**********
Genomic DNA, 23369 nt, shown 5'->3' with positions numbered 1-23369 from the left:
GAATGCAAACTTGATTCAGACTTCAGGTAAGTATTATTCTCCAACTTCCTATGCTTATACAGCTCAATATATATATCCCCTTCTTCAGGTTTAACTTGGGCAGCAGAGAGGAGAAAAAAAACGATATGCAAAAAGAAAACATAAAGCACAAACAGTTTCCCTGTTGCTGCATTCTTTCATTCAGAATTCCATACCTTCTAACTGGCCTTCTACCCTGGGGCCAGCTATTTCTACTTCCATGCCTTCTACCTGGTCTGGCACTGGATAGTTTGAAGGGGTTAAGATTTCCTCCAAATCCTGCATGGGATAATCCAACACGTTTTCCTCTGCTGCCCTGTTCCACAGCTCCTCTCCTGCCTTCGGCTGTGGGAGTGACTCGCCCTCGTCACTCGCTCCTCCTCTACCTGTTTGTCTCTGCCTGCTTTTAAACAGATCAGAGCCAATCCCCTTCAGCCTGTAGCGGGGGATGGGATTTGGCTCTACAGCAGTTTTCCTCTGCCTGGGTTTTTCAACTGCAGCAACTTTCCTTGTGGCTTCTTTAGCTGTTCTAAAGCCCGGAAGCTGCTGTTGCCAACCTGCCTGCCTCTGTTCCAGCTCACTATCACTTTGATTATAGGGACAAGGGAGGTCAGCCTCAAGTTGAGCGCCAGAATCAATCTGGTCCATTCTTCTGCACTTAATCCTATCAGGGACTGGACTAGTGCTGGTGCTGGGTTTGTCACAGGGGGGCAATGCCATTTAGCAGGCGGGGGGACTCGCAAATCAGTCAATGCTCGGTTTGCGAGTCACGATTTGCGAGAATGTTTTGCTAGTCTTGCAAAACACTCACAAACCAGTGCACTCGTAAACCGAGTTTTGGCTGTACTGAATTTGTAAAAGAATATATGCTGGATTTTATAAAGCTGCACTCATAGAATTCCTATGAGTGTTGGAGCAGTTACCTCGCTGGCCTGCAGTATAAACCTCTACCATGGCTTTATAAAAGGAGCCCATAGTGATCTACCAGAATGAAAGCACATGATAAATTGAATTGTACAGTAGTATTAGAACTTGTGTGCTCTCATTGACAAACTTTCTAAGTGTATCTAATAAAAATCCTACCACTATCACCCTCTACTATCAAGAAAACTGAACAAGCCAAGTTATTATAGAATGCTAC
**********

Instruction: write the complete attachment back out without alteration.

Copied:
Genomic DNA, 23369 nt, shown 5'->3' with positions numbered 1-23369 from the left:
GAATGCAAACTTGATTCAGACTTCAGGTAAGTATTATTCTCCAACTTCCTATGCTTATACAGCTCAATATATATATCCCCTTCTTCAGGTTTAACTTGGGCAGCAGAGAGGAGAAAAAAAACGATATGCAAAAAGAAAACATAAAGCACAAACAGTTTCCCTGTTGCTGCATTCTTTCATTCAGAATTCCATACCTTCTAACTGGCCTTCTACCCTGGGGCCAGCTATTTCTACTTCCATGCCTTCTACCTGGTCTGGCACTGGATAGTTTGAAGGGGTTAAGATTTCCTCCAAATCCTGCATGGGATAATCCAACACGTTTTCCTCTGCTGCCCTGTTCCACAGCTCCTCTCCTGCCTTCGGCTGTGGGAGTGACTCGCCCTCGTCACTCGCTCCTCCTCTACCTGTTTGTCTCTGCCTGCTTTTAAACAGATCAGAGCCAATCCCCTTCAGCCTGTAGCGGGGGATGGGATTTGGCTCTACAGCAGTTTTCCTCTGCCTGGGTTTTTCAACTGCAGCAACTTTCCTTGTGGCTTCTTTAGCTGTTCTAAAGCCCGGAAGCTGCTGTTGCCAACCTGCCTGCCTCTGTTCCAGCTCACTATCACTTTGATTATAGGGACAAGGGAGGTCAGCCTCAAGTTGAGCGCCAGAATCAATCTGGTCCATTCTTCTGCACTTAATCCTATCAGGGACTGGACTAGTGCTGGTGCTGGGTTTGTCACAGGGGGGCAATGCCATTTAGCAGGCGGGGGGACTCGCAAATCAGTCAATGCTCGGTTTGCGAGTCACGATTTGCGAGAATGTTTTGCTAGTCTTGCAAAACACTCACAAACCAGTGCACTCGTAAACCGAGTTTTGGCTGTACTGAATTTGTAAAAGAATATATGCTGGATTTTATAAAGCTGCACTCATAGAATTCCTATGAGTGTTGGAGCAGTTACCTCGCTGGCCTGCAGTATAAACCTCTACCATGGCTTTATAAAAGGAGCCCATAGTGATCTACCAGAATGAAAGCACATGATAAATTGAATTGTACAGTAGTATTAGAACTTGTGTGCTCTCATTGACAAACTTTCTAAGTGTATCTAATAAAAATCCTACCACTATCACCCTCTACTATCAAGAAAACTGAACAAGCCAAGTTATTATAGAATGCTAC